You can, if you’re interested, calculate your Initial Handicap by the following means. First, you need to shoot three rounds and look up the handicap for your score for each one, either by using tables such as those hanging from the notice board in the club hut, or online here. Now work out the average of those three handicaps and, if it is not a whole number, round it up to the next one. This gives you your Initial Handicap.
Example: Calculating an Initial Handicap
Andy wishes to calculate his Initial Handicap, not having done this before. He shoots a recurve bow and obtains the following scores:
|Gents Half FITA||430||45|
Adding the handicaps together we get:
47 + 51 + 45 = 143
Dividing this total by the number of rounds shot (i.e. 3 in this case), we get the average of Andy’s three handicaps:
143 ÷ 3 = 47.67
Because this is not a whole number we round it up to the next one to obtain Andy’s Initial Handicap of 48.
During the course of a season, your handicap can improve, but not get worse. If you were to shoot a further round particularly well to a handicap of, for example, six better (i.e. six less) than your Initial Handicap, then your handicap would immediately change to the average of your Initial Handicap and the handicap for that further round, rounded up to the next whole number. In this case your handicap would decrease by three.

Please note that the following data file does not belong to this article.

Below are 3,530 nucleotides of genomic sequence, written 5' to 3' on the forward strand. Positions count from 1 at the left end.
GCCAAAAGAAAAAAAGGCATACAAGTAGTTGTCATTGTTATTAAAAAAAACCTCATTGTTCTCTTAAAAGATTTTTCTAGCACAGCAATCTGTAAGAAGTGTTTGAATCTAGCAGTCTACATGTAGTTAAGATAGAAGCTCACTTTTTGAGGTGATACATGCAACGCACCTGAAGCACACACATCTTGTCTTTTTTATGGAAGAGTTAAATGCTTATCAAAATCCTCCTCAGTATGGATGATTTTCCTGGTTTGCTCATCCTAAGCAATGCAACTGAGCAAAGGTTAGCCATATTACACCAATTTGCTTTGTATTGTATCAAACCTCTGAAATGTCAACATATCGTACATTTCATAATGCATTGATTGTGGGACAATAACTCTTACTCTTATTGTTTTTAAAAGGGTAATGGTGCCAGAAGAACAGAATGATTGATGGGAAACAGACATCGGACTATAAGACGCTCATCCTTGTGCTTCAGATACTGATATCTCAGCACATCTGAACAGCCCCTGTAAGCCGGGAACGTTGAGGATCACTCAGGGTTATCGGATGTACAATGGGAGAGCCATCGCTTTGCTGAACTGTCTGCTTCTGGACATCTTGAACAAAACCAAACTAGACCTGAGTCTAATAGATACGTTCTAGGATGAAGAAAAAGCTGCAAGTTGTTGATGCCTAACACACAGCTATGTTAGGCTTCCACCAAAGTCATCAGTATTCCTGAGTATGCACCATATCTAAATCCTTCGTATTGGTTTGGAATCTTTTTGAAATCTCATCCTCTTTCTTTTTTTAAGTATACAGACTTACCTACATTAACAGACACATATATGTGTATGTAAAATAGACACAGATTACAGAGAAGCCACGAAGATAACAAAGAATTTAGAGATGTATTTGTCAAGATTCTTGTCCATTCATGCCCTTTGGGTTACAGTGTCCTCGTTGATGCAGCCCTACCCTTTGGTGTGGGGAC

In order to improve your handicap, you must shoot a round to a handicap at least two better than your existing handicap. It’s how the maths works.
Were you to shoot that further round to a handicap that is worse (i.e. a bigger number) than your Initial Handicap, then your handicap would remain unchanged.
Handicaps are recalculated annually by the club’s Records Officer. To do this, she will take the average of the handicaps of each archer’s best three rounds shot in the previous year. Your handicap may still be improved by the method given above.
Indoor and Outdoor handicaps are calculated separately.
How Your Handicap is Applied
In a handicap shoot, your handicap is used to obtain an allowance of points to be added to your actual score for the round shot. This produces an adjusted total that should be the same if everyone were to shoot exactly to their handicap.
From this, it follows that if you shoot well for you during a handicap shoot, you can beat an archer who has scored more than you, but who has not shot particularly well for them.
- • You can find out the score you need to achieve a classification in a recognized round, but…
- …not all classifications are achievable in all rounds
- Most classifications are achievable at Club Target Days; Master Bowman and Grand Master Bowman are not
- The higher the classification, the longer the distances you will need to shoot
- You must achieve or exceed the required score three times to gain a particular classification
- During the season, your classification can improve, but not get worse
- Indoor and outdoor classifications are separate
- You can find out the handicap for your score at any recognized round, regardless of its distances
- Once you’ve shot and scored three rounds, your own handicap can be calculated
- During the season, your handicap can improve (i.e. decrease), but not get worse
- In a handicap shoot, your own handicap is used to obtain an allowance of points to add to your final score; that allowance depends upon the round shot
- Indoor and outdoor handicaps are separate